With reference to FIG. 9, the push members 136 (not shown) are then pulled, or moved, proximally from outside the patient (not shown) in order to retract the push members 136 back into the corresponding needle catheter 134. As mentioned above, the needle 138 is preferably removably affixed to the corresponding push member 136, such that pulling, or proximal movement of the push member 136 results in separation of the push member 136 from the needle 138. With the needle 138 captured by the suture receiving portion 29 of the first unit 22, along with the suture first end 154, the push member 136 is then removed from the atrial septum 214 and back into the needle catheter 134. As shown, the second end 156 of the suture 140 affixed to the second needle 157, is driven through the tissue at a second location and anchored, or captured within the suture receiving portion 29 of the first unit 22 in a similar manner. As will be described below, the two ends 154,156 can then be tied together once the first unit 22 is removed from the body of the patient (not shown) with the ends 154,156 in tow. In one embodiment, needles affixed to two ends of a second suture 158 are also driven through the tissue of the atrial septum 214 at a third and a fourth location proximate the septal defect 222 and into other ones of the plurality of projections 44 in a similar manner. It should be understood that embodiments of the method generally include a plurality of sutures being driven through the atrial septum 214 such that a first end and a second end of each of the plurality of sutures is captured by the suture receiving portion 29.

In one embodiment, once the suture 140 and second suture 158 have been captured by the first unit 22, the second unit 30 is transitioned back to the collapsed state. Following transitioning, the second unit 30 is retracted from the left atrium 204 and back within the first unit 22. In one embodiment, a hole remains where the septum 214 was punctured upon retrieval of the second unit 30 from the left atrium 204. In another embodiment, the natural elasticity of the septum 214 causes the hole to contract such that it is substantially closed.

In FIG. 10, the second unit 30 (hidden) has been retracted into the first unit 22. The first unit 22 also transitions back to the collapsed state once the sutures 140, 158 have been captured. In one embodiment, the first end 154 and the second end 156 of the suture 140, and the first and second ends of the second suture 158 are drawn toward the central axis X (FIG. 1A) of the repair device 20 and into the plurality of nests 42.

With reference to FIG. 11, the first unit 22 is retracted from the right atrium 202 and into the guide catheter 226 with the first and second ends 154,156 of the suture 140 and the first and second ends of the second suture 158 in tow. In this manner, an operator (not shown) can access the ends of the sutures 156,158 from outside of the body of the patient (not shown). As shown in FIG. 11, the two ends 156,158 can then be tied into a first knot 160, such as a simple suture. In one embodiment, a knot pusher (not shown) is used to push the first knot 160 formed in the suture 140 outside of the body of the patient back through the guide catheter 226 and to the atrial septum 214. The excess material of the suture 140 surrounding the first knot 160 can then be clipped. In one embodiment, the knot pusher includes a clipping mechanism (not shown). A similar method can be used to tie a knot 162 (FIG. 12A) in the second suture 158. As shown, the hole punctured in the septum 214 is at least partially closed with the knot 162 adjacent the septum 214.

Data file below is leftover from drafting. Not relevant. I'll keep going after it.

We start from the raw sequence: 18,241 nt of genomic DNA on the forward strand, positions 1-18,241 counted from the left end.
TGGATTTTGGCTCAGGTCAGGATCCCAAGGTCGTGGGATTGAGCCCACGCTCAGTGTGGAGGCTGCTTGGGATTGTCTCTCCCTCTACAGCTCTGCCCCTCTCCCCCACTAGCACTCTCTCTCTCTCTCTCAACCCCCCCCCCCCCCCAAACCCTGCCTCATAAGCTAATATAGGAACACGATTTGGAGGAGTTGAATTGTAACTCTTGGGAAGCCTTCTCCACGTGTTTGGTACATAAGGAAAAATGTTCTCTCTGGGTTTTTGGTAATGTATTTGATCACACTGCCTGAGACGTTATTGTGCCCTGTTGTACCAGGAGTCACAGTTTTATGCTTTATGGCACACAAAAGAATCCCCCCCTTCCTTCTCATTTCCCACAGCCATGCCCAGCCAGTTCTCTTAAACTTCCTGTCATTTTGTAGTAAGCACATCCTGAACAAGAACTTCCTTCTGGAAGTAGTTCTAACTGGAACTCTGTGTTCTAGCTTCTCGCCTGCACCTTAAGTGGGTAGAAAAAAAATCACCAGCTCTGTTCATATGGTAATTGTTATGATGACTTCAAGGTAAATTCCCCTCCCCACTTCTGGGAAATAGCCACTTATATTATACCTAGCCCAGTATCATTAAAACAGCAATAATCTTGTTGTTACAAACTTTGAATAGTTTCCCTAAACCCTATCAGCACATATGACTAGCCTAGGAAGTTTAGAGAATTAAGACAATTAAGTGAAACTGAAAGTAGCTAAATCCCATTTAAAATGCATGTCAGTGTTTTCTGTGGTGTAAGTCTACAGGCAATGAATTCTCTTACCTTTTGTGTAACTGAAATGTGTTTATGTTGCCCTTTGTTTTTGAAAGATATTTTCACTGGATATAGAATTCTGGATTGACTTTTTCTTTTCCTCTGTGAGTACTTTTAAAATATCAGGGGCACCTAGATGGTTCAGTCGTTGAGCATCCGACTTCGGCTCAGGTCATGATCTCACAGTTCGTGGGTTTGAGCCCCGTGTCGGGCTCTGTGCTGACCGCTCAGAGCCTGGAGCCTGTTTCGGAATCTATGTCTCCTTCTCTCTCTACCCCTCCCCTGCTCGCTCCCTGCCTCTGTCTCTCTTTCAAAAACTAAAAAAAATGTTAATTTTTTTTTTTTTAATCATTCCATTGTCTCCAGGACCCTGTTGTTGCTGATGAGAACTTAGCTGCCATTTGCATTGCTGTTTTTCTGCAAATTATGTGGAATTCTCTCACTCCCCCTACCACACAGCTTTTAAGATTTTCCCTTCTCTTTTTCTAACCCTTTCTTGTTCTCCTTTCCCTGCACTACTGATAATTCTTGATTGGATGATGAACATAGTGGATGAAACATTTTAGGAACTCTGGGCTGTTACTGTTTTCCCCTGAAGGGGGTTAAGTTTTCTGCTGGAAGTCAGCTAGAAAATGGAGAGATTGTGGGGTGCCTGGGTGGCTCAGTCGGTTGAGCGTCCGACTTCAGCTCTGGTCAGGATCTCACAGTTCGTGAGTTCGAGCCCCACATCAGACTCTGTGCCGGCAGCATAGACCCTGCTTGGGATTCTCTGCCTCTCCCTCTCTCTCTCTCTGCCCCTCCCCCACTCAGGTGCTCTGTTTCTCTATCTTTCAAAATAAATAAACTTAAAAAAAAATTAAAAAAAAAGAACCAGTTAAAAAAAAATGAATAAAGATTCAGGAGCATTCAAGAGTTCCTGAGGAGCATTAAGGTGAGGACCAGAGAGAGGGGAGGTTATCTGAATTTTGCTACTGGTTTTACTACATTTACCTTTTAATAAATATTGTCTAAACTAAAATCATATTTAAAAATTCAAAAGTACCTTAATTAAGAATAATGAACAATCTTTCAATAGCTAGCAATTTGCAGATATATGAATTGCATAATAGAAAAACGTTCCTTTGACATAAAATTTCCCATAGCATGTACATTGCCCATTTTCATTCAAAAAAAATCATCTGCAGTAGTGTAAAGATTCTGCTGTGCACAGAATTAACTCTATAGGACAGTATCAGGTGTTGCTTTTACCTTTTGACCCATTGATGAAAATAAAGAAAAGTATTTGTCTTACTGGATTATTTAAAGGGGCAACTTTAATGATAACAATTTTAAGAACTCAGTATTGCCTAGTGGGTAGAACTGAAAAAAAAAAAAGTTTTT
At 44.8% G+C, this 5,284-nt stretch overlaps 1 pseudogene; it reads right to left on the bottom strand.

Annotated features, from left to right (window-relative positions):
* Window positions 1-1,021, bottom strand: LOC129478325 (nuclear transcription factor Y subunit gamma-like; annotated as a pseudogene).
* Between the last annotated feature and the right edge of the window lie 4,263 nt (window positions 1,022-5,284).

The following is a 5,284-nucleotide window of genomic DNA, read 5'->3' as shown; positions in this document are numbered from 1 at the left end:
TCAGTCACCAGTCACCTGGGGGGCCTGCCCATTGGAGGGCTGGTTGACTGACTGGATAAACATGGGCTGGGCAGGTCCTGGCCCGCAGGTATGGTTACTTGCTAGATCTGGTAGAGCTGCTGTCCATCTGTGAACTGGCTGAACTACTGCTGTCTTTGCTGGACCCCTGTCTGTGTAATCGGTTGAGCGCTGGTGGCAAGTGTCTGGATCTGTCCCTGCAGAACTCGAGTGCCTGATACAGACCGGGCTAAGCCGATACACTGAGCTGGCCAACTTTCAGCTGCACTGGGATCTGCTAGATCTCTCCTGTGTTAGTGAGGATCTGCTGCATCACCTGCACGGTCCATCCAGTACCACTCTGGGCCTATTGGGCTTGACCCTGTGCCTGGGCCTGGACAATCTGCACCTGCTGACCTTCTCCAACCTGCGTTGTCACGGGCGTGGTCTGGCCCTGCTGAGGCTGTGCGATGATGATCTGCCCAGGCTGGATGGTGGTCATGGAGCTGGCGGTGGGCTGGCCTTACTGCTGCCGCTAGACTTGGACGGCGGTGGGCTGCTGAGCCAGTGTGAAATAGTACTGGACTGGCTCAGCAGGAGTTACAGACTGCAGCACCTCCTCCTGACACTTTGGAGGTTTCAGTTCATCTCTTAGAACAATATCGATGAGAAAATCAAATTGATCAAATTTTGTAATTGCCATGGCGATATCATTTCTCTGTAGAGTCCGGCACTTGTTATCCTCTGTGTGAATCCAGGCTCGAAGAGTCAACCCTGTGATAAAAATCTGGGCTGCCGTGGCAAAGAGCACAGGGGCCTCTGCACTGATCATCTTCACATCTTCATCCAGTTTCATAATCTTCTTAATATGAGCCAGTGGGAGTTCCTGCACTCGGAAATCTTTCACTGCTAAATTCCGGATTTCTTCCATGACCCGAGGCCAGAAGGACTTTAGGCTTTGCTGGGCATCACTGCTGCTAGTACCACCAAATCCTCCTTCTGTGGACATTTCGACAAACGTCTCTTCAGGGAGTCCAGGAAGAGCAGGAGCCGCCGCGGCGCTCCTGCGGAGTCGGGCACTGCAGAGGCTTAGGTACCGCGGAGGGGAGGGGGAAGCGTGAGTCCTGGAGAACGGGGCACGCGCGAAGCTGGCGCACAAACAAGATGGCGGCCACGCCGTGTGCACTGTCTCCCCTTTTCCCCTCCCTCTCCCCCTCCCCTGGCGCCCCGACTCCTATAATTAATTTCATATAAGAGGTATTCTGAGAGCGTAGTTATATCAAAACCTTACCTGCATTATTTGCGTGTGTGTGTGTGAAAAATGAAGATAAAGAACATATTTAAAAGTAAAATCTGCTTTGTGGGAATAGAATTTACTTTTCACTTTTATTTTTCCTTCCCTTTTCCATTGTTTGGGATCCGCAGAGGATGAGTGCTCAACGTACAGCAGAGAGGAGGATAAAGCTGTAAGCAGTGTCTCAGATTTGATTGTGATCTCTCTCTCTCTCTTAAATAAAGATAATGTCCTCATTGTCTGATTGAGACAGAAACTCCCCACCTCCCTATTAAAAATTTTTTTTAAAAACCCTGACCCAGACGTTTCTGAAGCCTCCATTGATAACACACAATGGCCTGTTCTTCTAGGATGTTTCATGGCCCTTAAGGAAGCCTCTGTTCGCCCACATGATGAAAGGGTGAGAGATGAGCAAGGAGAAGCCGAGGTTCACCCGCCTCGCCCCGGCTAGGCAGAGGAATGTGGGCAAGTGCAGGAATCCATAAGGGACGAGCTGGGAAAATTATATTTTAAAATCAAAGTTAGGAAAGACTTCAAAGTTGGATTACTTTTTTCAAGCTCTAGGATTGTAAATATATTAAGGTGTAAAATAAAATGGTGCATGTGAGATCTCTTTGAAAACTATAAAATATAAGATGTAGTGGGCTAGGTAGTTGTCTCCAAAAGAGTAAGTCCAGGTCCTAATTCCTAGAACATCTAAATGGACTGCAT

With reference to FIGS. 12A and 12B, a preferred configuration of the sutures 140, 158 and their corresponding knots 160,162 can be described. In particular, FIG. 12A shows one preferred configuration from a viewpoint of the right atrium 202. Conversely, FIG. 12B shows a preferred configuration from a viewpoint of the left atrium 204. As shown, the two sutures 140,158 act to maintain the atrial septum 214 in a closed position in order to repair the septal defect 222 (not shown). Furthermore, in one embodiment, the hole punctured in the septum is also drawn closed by the two sutures 140,158. In another embodiment, the sutures 140,158 can be used to repair a hole through the ventricular septum 216 (not shown). In another alternative embodiment, a patch (not shown) of a type known in the art can be sutured to one side of the septum 214, or two patches can be sutured to opposing sides of the septum 214, respectively. Regardless, the patch or patches can be secured by one or both of the sutures 140 or 158 in conjunction with the above method, or can be affixed separately.

As alluded to above, alternative embodiments also include additional sutures and/or patches used to repair septal defects. For example, a patch (not shown) could be delivered via the repair device 20 to the area approximate the septal defect 222 and sutured thereto utilizing an embodiment method of the present invention. Additionally, another embodiment of the present invention can include suturing an occlusion device proximate a septal defect. Furthermore, alternative suture configurations, including non-crossed configurations as otherwise shown in FIGS. 12A and 12B, are also incorporated in alternative embodiments. It is also to be understood that in one exemplary embodiment wherein the first unit 22 includes a suture delivering portion and the second unit 30 includes a suture receiving portion, the views of FIGS. 12A and 12B can be reversed such that FIG. 12A would show a view from the left atrium 204.